10. #25
    Super Moderator Senior Pearl-Guide.com Pearl Expert jshepherd's Avatar
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    Quote Originally Posted by Lagoon Island Pearls View Post
    Many people believe "circle pearls" rotate in the sac, but I have more substantiated reasons to believe that's not necessarily the case. I'm certain circle pearls are partially protruded from the sac more than one time during their life in the oyster. You'll rarely see calcitic circle pearls, even if you're a discerning farmer. They're almost always highly lustrous.
    Pearl rotation was a theory promoted in Hubert Bari and David Lam's book. I spoke with Mr. Bari about this just two weeks ago in Munich. He told me that his theory had been proven and that it had been filmed. This was over dinner with a group of people so we weren't able to discuss it much further, but I would expect to see something published if an experiment like he described was actually conducted.

  11. #26
    First-graft Pearl Senior Guide Member moneymeister's Avatar
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    I love this site. Learning so much and appreciate the time to teach about the pearl industry.

    I have an Akoya strand that I believe to be at least 40-60 year old and are still wonderful (another for the record). My mother's strand is 50 and going strong.

  12. #27
    Natural Pearl Sciences Senior Pearl-Guide.com Pearl Expert Lagoon Island Pearls's Avatar
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    Quote Originally Posted by jshepherd View Post
    Pearl rotation was a theory promoted in Hubert Bari and David Lam's book. I spoke with Mr. Bari about this just two weeks ago in Munich. He told me that his theory had been proven and that it had been filmed. This was over dinner with a group of people so we weren't able to discuss it much further, but I would expect to see something published if an experiment like he described was actually conducted.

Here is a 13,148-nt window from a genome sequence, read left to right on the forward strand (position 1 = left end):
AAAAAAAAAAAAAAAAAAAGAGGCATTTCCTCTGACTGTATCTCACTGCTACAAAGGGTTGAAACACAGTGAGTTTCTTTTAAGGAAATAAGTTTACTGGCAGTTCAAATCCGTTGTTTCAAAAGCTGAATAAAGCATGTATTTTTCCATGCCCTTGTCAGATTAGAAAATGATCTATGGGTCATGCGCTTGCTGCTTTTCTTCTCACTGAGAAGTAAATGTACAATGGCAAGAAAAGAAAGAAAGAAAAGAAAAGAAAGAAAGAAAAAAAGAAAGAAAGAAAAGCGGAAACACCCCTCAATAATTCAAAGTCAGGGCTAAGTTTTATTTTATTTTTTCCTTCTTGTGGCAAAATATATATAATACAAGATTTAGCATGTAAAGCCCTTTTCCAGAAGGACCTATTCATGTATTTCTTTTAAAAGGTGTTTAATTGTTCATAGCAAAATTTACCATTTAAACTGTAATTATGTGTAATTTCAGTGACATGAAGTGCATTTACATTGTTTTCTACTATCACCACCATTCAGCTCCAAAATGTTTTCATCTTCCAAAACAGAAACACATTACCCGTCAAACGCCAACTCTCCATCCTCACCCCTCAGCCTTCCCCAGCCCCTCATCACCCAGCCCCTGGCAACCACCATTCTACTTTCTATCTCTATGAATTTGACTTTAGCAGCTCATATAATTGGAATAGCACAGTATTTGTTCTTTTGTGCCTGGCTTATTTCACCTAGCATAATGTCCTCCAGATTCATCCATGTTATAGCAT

I'm not disputing rotation, merely stating not all pearls rotate on all three axis. With round pearls, rotation is observed when longitudinal and lateral growth fronts are present. Circle pearls, baroque etc. are something yet again. Rotation is the exception, not the rule.

    Pearls Are Self-Organized Natural Ratchets

    Julyan H. E. Cartwright, Antonio G. Checa, Mar, Rousseau

    Pearls, the most flawless and highly prized of them, are perhaps the most perfectly spherical macroscopic bodies in the biological world. How are they so round? Why are other pearls solids of revolution (off-round, drop, ringed), and yet others have no symmetry (baroque)? We find that with a spherical pearl the growth fronts of nacre are spirals and target patterns distributed across its surface, and this is true for a baroque pearl, too, but that in pearls with rotational symmetry spirals and target patterns are found only in the vicinity of the poles; elsewhere the growth fronts are arrayed in ratchet fashion around the equator. We demonstrate that pearl rotation is a self-organized phenomenon caused and sustained by physical forces from the growth fronts, and that rotating pearls are a - perhaps unique - example of a natural ratchet.
    Last edited by Lagoon Island Pearls; 03-12-2017 at 09:50 PM. Reason: edited to add "on all three axis"

  13. #28
    Natural Pearl Sciences Senior Pearl-Guide.com Pearl Expert Lagoon Island Pearls's Avatar
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    A good example of equatorial rotation are coin pearls or in nature any pearl in the mantle pressed against the adjacent shell. Mantle pearls are notorious for presenting with flat spots.

    While some circle pearls may rotate, it's not necessarily the cause insomuch as an effect of another scenario. A perforated pearl sac will limit or prohibit rotation on the axis of the prolapse while otherwise healthy growth is observed adjacent to remaining pearl sac.

  14. #29
    Rare Pearl Senior Pearl-Guide.com Pearl Expert CathyKeshi's Avatar
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    Fascinating! Thanks, Jeremy & Dave!
    Cathy

    CathyKeshi

  15. #30
    Rare Pearl Senior Pearl-Guide.com Pearl Expert JerseyPearl's Avatar
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    Yes, really fascinating.